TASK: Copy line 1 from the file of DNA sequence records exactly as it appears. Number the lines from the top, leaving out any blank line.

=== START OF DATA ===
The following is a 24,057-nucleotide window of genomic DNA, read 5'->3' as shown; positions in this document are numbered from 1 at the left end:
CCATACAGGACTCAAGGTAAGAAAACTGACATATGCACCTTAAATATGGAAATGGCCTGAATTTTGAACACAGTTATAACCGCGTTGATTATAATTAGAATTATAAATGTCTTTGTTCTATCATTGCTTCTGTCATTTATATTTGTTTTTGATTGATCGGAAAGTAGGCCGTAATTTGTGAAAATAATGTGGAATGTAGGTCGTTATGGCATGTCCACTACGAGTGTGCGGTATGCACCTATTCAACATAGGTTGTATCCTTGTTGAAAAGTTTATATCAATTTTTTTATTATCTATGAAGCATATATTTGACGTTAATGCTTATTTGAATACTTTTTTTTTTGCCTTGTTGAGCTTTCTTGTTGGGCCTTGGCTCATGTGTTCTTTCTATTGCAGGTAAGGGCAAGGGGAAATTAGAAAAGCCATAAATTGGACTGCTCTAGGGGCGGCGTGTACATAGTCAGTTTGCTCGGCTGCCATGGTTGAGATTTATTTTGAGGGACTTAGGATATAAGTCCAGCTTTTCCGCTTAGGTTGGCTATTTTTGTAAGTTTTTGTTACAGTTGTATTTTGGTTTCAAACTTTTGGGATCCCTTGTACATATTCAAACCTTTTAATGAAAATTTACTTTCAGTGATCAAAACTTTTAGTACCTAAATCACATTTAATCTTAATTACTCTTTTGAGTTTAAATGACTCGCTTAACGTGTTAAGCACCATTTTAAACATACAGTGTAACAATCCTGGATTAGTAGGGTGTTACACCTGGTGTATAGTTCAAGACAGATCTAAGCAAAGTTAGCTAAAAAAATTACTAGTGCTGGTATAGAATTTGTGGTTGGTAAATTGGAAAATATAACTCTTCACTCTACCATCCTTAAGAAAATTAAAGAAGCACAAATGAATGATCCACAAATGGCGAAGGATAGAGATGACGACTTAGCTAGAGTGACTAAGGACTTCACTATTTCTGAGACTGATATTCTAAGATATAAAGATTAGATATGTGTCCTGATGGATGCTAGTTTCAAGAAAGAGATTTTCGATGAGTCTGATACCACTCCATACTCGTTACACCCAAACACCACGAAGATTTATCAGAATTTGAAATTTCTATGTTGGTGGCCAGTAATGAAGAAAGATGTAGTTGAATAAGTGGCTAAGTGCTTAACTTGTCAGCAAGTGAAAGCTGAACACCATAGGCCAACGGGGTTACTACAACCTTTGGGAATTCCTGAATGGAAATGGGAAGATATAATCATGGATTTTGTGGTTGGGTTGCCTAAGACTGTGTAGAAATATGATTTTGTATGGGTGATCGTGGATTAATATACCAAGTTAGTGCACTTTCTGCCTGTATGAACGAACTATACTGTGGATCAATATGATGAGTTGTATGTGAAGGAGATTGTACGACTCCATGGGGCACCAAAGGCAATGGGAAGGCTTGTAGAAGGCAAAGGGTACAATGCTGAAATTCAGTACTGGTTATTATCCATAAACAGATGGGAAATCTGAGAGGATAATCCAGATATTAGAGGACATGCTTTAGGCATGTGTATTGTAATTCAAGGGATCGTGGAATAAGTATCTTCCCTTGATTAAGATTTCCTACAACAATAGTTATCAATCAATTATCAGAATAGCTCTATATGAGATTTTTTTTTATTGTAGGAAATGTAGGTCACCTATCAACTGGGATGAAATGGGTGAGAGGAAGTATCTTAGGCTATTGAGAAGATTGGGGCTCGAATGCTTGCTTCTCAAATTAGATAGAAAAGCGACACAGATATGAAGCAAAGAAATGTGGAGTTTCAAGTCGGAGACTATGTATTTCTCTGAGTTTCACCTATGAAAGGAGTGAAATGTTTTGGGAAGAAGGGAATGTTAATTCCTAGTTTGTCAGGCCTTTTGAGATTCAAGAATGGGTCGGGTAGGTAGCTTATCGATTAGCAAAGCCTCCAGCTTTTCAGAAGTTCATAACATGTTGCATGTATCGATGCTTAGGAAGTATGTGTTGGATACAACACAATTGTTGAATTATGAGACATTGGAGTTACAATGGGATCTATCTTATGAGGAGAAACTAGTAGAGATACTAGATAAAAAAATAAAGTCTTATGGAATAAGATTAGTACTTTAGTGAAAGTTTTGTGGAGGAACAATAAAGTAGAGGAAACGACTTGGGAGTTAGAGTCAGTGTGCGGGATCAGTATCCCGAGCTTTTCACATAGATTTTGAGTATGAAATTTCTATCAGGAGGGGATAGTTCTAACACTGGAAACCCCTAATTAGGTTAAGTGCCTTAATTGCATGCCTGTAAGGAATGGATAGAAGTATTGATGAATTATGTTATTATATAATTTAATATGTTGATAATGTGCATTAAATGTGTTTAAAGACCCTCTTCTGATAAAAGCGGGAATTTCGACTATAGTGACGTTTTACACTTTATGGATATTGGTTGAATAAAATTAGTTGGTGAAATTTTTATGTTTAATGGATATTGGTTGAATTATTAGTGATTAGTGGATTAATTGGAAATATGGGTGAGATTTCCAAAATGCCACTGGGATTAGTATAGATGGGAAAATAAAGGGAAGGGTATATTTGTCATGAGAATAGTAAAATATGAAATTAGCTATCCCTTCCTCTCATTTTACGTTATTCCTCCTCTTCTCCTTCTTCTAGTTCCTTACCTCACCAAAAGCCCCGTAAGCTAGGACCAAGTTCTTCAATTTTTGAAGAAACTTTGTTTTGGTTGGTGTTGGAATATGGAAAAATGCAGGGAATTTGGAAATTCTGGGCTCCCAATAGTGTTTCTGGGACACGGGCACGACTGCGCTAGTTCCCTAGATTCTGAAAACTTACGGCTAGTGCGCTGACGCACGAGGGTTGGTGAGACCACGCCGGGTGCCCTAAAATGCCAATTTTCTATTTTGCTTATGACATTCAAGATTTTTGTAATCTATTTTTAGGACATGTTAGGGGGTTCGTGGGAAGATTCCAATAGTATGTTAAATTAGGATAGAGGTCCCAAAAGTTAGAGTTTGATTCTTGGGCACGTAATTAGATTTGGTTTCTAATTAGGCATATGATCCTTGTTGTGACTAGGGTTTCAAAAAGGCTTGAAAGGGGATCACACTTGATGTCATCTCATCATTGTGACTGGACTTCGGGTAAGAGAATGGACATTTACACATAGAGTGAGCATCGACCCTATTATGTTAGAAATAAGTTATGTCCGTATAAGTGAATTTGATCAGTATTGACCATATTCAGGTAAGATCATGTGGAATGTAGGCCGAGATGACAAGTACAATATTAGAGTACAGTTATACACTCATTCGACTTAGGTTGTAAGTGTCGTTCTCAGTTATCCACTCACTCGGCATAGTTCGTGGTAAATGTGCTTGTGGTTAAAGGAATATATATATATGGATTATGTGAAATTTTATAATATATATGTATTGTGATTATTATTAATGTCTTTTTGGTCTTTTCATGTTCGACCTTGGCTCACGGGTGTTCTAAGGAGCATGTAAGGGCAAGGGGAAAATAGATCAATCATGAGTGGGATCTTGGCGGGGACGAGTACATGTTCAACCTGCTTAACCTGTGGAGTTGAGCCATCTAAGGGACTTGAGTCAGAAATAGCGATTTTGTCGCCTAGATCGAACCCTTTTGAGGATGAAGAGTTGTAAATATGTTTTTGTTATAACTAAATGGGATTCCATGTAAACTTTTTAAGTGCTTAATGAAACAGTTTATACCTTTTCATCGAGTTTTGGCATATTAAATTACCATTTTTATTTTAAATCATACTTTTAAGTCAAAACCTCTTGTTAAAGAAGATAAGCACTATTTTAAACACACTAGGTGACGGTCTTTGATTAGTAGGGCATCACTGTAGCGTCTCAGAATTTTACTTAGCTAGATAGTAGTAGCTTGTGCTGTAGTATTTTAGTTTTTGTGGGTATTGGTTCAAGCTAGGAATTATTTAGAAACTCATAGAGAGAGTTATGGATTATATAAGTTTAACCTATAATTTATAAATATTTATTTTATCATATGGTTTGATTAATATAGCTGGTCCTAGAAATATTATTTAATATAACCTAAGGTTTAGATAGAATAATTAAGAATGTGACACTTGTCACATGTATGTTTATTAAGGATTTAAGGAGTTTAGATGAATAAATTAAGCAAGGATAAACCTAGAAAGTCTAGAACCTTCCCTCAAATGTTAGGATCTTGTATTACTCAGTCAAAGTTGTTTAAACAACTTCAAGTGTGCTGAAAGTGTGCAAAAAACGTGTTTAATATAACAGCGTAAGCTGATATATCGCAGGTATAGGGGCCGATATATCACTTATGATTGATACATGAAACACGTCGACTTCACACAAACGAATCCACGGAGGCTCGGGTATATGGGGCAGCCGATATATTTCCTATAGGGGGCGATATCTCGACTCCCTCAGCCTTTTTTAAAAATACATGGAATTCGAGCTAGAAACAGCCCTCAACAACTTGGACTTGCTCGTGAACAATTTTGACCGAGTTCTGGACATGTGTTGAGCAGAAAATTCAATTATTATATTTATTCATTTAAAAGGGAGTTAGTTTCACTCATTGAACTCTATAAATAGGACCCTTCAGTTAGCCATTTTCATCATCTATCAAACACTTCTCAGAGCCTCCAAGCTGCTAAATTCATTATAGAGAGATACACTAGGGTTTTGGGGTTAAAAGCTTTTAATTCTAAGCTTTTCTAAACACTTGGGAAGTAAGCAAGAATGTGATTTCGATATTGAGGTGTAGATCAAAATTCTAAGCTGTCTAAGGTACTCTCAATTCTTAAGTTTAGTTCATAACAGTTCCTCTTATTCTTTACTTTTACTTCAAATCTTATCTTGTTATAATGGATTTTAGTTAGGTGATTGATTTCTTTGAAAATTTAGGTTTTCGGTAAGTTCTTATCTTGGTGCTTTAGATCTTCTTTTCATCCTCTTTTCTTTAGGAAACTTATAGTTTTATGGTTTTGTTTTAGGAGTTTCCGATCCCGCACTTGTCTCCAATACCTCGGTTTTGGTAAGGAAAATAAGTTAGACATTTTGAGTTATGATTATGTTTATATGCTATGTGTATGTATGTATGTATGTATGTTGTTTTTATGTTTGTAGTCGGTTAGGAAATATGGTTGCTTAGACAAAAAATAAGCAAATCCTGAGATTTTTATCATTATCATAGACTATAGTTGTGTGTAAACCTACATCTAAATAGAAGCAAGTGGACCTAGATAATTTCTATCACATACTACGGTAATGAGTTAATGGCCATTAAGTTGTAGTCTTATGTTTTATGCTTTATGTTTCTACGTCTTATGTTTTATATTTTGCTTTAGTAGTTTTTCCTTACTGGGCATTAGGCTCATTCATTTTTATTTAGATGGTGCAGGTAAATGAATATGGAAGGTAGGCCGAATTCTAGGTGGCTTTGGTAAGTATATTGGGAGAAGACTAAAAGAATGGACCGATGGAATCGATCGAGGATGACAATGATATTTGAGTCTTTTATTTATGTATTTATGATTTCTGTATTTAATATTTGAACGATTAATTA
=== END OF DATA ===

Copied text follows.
The following is a 24,057-nucleotide window of genomic DNA, read 5'->3' as shown; positions in this document are numbered from 1 at the left end: